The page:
May 26, 2022
Check against delivery
I would like to begin by acknowledging that we are gathered here on the unceded territory of the Algonquin Anishinabe people.
Congratulations. You have truly made a difference in the community and our country.
It’s with the greatest pleasure that I welcome you to Rideau Hall for this presentation of honours.
Today, we recognize a variety of accomplishments with the Meritorious Service Medal, the Sovereign’s Medal for Volunteers and, our country’s highest honour, the Order of Canada.
In addition, we are celebrating acts of courage and selflessness, and those who have saved lives, with the Decorations for Bravery, which is marking its 50th anniversary this year.
You have come here representing a variety of sectors, have achieved local, national and international success, and have shown us your ingenuity, innovation and generosity. Whether we are marking a lifetime of work or a specific achievement, there is no doubt that you have made a difference in your communities and for Canada.
I’m grateful that you’re here. I’m grateful because now I can learn your stories.
Stories define us. They shape us. Our experiences, after all, make us who we are.
Rideau Hall is a place of stories. A safe place of understanding and respect. Many have come here to share what they’ve done, many have had their stories told.
And many, like you, have received honours in this space for their accomplishments. Today, you join them. Today, we will read your stories out loud for everyone to hear, continuing a rich and long tradition.
A tradition that extends beyond these walls.
Indigenous peoples, for example, have told stories on these lands for centuries and longer, imparting history and legends, myths of creation and even practical advice on many issues, including how to live off the land. It is, in fact, a sacred tradition found in many cultures.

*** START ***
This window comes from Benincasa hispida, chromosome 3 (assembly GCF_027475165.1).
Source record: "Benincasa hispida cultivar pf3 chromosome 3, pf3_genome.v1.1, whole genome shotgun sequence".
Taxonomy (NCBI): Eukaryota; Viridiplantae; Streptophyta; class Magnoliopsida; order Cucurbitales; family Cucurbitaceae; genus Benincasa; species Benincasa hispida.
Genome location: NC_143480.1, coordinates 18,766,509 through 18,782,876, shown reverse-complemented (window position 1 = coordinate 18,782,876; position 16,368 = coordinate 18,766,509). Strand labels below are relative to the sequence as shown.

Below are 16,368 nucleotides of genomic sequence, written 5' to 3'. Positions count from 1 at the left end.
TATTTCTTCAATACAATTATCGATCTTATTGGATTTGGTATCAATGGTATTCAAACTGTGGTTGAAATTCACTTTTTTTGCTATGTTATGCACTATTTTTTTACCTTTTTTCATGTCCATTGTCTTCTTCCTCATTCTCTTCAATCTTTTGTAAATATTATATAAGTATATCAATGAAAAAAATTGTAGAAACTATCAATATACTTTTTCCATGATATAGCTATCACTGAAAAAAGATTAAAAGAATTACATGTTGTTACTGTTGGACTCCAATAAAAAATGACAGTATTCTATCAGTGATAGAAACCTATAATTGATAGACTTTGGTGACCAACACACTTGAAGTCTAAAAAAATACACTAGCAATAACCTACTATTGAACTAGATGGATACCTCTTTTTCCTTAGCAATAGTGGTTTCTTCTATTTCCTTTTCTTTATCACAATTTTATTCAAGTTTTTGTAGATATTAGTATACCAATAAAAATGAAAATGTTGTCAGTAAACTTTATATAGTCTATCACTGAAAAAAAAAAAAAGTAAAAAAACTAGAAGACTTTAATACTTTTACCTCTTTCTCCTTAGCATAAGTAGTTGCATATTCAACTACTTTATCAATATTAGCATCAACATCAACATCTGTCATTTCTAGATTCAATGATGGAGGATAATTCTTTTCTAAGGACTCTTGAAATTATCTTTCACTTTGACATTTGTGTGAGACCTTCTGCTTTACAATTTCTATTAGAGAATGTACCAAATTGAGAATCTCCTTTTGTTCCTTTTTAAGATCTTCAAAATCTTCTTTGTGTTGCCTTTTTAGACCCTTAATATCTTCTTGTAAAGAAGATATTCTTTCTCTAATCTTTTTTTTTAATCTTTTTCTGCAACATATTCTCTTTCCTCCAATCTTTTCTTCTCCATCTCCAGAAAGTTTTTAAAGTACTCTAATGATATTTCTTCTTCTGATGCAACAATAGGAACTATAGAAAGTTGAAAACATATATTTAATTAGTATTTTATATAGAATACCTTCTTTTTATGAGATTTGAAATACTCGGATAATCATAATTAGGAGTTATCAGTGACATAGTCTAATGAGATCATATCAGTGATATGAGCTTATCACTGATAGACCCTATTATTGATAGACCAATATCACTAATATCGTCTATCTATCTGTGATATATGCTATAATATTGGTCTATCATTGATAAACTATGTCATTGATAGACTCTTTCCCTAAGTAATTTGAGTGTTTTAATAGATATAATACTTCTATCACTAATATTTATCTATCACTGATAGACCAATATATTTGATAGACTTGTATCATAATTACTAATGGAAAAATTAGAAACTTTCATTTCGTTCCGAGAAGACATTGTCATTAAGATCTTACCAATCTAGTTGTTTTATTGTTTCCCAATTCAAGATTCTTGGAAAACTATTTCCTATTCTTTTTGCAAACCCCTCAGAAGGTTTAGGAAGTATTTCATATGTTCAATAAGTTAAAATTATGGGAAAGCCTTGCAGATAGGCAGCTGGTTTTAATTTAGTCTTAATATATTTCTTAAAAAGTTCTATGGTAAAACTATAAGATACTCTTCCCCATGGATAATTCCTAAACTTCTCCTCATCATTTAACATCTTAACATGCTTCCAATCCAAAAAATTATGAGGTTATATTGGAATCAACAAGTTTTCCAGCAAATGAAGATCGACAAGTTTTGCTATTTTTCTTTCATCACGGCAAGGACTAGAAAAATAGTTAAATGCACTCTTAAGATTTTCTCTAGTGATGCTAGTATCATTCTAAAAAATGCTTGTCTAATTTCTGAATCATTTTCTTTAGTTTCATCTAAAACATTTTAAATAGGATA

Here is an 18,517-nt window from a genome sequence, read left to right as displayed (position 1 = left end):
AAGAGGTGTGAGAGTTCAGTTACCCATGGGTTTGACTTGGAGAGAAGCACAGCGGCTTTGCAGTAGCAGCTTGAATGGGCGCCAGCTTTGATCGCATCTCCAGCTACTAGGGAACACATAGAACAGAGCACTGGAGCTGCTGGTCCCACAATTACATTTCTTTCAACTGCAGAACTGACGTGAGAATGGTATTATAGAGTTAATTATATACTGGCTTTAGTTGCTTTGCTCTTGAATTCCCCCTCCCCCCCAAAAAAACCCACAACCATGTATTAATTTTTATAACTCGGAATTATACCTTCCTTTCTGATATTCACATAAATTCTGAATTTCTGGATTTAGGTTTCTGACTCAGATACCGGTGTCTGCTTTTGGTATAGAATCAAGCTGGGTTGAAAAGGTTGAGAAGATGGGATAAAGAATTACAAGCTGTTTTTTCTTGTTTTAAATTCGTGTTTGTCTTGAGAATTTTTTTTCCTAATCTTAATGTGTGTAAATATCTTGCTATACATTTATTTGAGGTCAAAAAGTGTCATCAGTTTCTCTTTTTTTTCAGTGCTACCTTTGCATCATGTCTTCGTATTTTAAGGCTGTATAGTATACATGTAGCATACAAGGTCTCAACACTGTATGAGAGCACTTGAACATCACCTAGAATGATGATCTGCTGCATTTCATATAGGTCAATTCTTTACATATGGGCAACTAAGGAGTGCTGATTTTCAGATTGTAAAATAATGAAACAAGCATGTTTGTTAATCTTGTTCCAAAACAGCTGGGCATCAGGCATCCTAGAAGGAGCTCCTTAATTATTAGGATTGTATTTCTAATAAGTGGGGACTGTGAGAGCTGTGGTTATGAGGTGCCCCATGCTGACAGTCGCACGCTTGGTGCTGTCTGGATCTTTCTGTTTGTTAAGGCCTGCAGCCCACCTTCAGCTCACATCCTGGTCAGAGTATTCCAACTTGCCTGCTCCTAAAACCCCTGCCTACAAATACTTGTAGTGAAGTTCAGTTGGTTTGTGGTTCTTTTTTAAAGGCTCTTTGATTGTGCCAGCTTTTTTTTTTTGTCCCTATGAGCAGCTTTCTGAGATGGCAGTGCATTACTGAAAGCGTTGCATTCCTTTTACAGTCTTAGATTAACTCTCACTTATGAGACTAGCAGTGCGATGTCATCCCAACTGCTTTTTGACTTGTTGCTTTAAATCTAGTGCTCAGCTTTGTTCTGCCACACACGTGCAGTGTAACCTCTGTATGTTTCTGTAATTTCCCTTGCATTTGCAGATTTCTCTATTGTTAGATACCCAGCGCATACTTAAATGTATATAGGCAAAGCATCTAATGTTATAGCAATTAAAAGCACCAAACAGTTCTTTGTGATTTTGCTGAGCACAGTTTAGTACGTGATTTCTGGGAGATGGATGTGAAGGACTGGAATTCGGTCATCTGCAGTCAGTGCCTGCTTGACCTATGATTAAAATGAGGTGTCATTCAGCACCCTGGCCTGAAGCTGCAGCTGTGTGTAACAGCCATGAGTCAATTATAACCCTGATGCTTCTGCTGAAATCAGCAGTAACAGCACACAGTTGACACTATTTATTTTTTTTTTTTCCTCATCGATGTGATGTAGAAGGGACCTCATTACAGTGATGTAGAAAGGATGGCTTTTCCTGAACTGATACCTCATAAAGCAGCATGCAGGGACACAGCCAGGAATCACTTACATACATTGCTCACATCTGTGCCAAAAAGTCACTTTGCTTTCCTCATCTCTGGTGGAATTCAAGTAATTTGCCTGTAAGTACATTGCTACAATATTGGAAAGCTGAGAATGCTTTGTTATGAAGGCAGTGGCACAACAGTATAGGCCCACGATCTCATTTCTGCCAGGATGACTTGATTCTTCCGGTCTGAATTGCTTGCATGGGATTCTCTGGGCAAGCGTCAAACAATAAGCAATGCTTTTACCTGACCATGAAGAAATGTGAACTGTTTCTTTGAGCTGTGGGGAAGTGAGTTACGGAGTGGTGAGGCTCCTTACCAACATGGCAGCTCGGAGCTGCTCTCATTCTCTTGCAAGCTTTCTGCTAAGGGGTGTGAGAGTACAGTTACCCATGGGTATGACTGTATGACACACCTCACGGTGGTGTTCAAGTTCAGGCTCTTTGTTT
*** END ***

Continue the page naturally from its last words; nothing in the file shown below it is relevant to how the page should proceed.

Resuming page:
No matter where we come from, what languages we speak, what we believe, who we love, how we identify, we have in common a desire to pass on our wisdom to the next generation and to be remembered for the good we left behind.
You have done good in your communities. You continue to do good. You shape our society through your actions and stories, helping others and creating a vision of success.
As governor general, I consider it both a privilege and responsibility to learn and to share your stories!
Because we’re inspired by your example.
I hope one day to see a Canada that doesn’t just desire to be a better country, but is a better country. One where people can live side-by-side without judgment. Where people have equal opportunity, education and services. Where we take nothing for granted.
And where we respect our stories, our history, our truths.
You have already struck out on the path towards a better country, encouraging leadership, sensitivity and hope.
And you’re also working towards reconciliation, which is not one project or act, nor does it have an end date. Earlier this week, I visited Kamloops to mark the one year anniversary of when the unmarked graves of children who attended the residential school there were found. When meeting with the community members and remembering the children who perished, we spoke about reconciliation being at its core about including understanding and respect in all that you do. And it’s listening to Indigenous peoples, to their concerns and their insights, and their advice for creating safer spaces for their stories and lived experiences.
Let us all work together to create a truly inclusive and diverse nation—a nation of kindness—where we celebrate our differences without giving up who we are.
The honour you receive here isn’t the last step, but just one more on your ongoing journey.
Congratulations to all of you.